Please use this identifier to cite or link to this item: https://doi.org/10.1111/ene.13002
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dc.titleDepression, anxiety, and apathy in Parkinson's disease: Insights from neuroimaging studies
dc.contributor.authorWen M.-C.
dc.contributor.authorChan L.L.
dc.contributor.authorTan L.C.S.
dc.contributor.authorTan E.K.
dc.date.accessioned2018-11-26T09:30:11Z
dc.date.available2018-11-26T09:30:11Z
dc.date.issued2016
dc.identifier.citationWen M.-C., Chan L.L., Tan L.C.S., Tan E.K. (2016). Depression, anxiety, and apathy in Parkinson's disease: Insights from neuroimaging studies. European Journal of Neurology 23 (6) : 1001-1019. ScholarBank@NUS Repository. https://doi.org/10.1111/ene.13002
dc.identifier.issn13515101
dc.identifier.urihttp://scholarbank.nus.edu.sg/handle/10635/149007
dc.description.abstractDepression, anxiety and apathy are common mood disturbances in Parkinson's disease (PD) but their pathophysiology is unclear. Advanced neuroimaging has been increasingly used to unravel neural substrates linked to these disturbances. A systematic review is provided of neuroimaging findings in depression, anxiety and apathy in PD. A PubMed, MEDLINE and EMBASE search of peer-reviewed original research articles on these mood disturbances in PD identified 38 studies on depression, eight on anxiety and 14 on apathy in PD. Most of the imaging studies used either position emission tomography or single-photon emission computed tomography techniques. These studies generally suggest increased neural activity in the prefrontal regions and decreased functional connectivity between the prefrontal-limbic networks in depressed patients. Functional imaging studies revealed an inverse correlation between dopaminergic density in the caudate and putamen with the severity of anxiety in PD. There was no consistent correlation between dopaminergic density of thalamus and anxiety. Studies demonstrated both positive and inverse correlations between apathy and metabolism or activity in the striatum, amygdalar, prefrontal, temporal and parietal regions. The clinical variability of study subjects and differences in image pre-processing and analytical strategies may contribute to discrepant findings in these studies. Both nigrostriatal and extra-nigrostriatal pathways (in particular the frontal region and its connecting areas) are affected in mood disorders in PD. Identifying the relative contributions of these neural pathways in PD patients with overlapping motor and mood symptoms could provide new pathophysiological clues for the development of better therapeutic targets for affected patients. � 2016 European Academy of Neurology.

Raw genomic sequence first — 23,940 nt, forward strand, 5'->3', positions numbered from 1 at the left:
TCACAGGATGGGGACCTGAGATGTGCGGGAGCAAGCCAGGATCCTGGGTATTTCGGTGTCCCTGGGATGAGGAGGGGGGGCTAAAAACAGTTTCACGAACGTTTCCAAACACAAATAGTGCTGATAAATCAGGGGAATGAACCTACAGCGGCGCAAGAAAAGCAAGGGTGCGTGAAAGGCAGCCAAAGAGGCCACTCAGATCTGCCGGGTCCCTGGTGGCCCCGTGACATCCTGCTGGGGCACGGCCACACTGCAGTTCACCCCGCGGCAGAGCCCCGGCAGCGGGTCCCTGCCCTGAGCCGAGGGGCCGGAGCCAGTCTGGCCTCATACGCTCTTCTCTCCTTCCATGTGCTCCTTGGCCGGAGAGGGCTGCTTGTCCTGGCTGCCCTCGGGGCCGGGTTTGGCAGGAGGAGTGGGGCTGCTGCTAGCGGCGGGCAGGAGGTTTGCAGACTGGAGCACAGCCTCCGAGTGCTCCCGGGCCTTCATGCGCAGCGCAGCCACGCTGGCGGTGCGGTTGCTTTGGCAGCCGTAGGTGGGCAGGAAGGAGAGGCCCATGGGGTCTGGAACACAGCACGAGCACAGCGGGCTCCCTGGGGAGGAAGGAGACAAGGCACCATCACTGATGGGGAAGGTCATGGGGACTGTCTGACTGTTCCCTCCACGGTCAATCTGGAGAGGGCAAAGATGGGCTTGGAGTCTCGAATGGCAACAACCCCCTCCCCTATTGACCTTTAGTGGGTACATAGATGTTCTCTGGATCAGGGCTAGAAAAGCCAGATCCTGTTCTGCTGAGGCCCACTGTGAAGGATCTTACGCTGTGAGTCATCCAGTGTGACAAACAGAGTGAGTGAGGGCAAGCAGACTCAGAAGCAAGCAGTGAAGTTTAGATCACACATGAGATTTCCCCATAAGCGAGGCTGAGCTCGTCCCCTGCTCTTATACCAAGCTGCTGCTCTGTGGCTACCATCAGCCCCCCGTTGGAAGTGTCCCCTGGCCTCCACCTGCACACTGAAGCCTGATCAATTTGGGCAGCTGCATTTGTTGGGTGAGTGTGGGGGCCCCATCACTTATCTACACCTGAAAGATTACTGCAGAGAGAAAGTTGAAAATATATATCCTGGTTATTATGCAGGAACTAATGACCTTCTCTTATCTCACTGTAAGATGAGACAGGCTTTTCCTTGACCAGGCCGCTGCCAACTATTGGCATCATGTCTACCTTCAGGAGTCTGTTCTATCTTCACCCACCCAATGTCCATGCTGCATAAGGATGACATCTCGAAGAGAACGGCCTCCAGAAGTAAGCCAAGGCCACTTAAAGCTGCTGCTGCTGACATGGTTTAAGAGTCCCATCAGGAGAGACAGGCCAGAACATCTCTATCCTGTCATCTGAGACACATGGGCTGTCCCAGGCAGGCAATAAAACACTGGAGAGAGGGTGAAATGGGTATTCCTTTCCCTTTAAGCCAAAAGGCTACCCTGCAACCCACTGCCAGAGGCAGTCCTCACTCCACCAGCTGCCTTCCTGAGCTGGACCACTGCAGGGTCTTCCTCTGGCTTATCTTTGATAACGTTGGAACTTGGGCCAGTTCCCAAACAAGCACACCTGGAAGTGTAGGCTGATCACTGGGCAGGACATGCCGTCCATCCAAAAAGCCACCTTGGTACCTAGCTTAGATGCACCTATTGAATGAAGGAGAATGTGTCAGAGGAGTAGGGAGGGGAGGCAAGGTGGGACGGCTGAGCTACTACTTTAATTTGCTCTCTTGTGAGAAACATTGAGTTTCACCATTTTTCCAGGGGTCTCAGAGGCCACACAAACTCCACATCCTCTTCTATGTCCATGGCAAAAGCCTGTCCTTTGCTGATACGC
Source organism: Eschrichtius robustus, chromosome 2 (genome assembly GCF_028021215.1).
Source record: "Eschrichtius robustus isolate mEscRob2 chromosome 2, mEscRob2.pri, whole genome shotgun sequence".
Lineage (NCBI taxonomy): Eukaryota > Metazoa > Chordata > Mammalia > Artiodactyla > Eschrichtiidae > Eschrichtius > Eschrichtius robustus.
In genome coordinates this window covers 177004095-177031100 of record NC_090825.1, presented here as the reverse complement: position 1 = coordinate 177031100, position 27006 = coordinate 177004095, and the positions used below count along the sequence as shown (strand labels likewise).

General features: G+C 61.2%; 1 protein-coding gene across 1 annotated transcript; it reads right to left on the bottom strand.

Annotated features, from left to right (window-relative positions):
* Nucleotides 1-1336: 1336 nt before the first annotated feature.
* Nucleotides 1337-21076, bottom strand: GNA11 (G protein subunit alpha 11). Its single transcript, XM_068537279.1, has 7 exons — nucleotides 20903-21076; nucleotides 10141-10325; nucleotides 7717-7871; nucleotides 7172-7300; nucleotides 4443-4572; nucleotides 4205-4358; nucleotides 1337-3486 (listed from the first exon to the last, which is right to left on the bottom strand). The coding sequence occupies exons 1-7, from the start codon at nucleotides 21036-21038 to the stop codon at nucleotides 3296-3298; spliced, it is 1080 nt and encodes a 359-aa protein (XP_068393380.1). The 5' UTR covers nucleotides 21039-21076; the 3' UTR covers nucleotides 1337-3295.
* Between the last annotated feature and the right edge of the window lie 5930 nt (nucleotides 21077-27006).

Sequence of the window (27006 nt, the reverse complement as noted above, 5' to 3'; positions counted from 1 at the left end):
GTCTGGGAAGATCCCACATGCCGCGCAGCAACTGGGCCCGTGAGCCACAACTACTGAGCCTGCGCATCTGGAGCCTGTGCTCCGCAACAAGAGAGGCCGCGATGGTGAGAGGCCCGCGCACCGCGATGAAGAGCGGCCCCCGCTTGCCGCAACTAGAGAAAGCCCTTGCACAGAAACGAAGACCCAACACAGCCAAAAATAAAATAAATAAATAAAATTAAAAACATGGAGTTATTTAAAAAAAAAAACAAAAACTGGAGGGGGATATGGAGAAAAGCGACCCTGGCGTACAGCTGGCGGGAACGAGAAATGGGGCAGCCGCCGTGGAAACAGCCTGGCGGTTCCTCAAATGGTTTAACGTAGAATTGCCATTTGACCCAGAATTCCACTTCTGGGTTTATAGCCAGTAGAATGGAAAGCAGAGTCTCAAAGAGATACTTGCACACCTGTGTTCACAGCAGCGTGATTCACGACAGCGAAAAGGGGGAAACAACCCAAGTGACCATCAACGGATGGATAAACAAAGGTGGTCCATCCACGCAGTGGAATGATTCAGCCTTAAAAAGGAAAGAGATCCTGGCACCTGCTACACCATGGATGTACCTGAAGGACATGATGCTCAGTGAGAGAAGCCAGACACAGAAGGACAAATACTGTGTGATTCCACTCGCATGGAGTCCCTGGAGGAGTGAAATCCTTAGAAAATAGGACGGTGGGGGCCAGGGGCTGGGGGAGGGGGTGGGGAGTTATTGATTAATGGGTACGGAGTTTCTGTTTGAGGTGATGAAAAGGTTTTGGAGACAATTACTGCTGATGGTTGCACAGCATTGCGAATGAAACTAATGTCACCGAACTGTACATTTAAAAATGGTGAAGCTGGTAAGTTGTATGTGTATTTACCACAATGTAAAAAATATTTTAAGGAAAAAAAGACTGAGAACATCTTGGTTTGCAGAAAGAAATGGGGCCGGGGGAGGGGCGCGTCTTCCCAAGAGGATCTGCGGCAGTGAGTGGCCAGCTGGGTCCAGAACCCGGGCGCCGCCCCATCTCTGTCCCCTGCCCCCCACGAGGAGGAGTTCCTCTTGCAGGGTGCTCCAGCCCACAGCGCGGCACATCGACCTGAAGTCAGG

dc.publisherBlackwell Publishing Ltd
dc.sourceScopus
dc.subjectAnxiety
dc.subjectApathy
dc.subjectDepression
dc.subjectFrontostriatal pathway
dc.subjectNeuroimaging
dc.subjectParkinson's disease
dc.typeReview
dc.contributor.departmentDUKE-NUS MEDICAL SCHOOL
dc.description.doi10.1111/ene.13002
dc.description.sourcetitleEuropean Journal of Neurology
dc.description.volume23
dc.description.issue6
dc.description.page1001-1019
dc.published.statepublished
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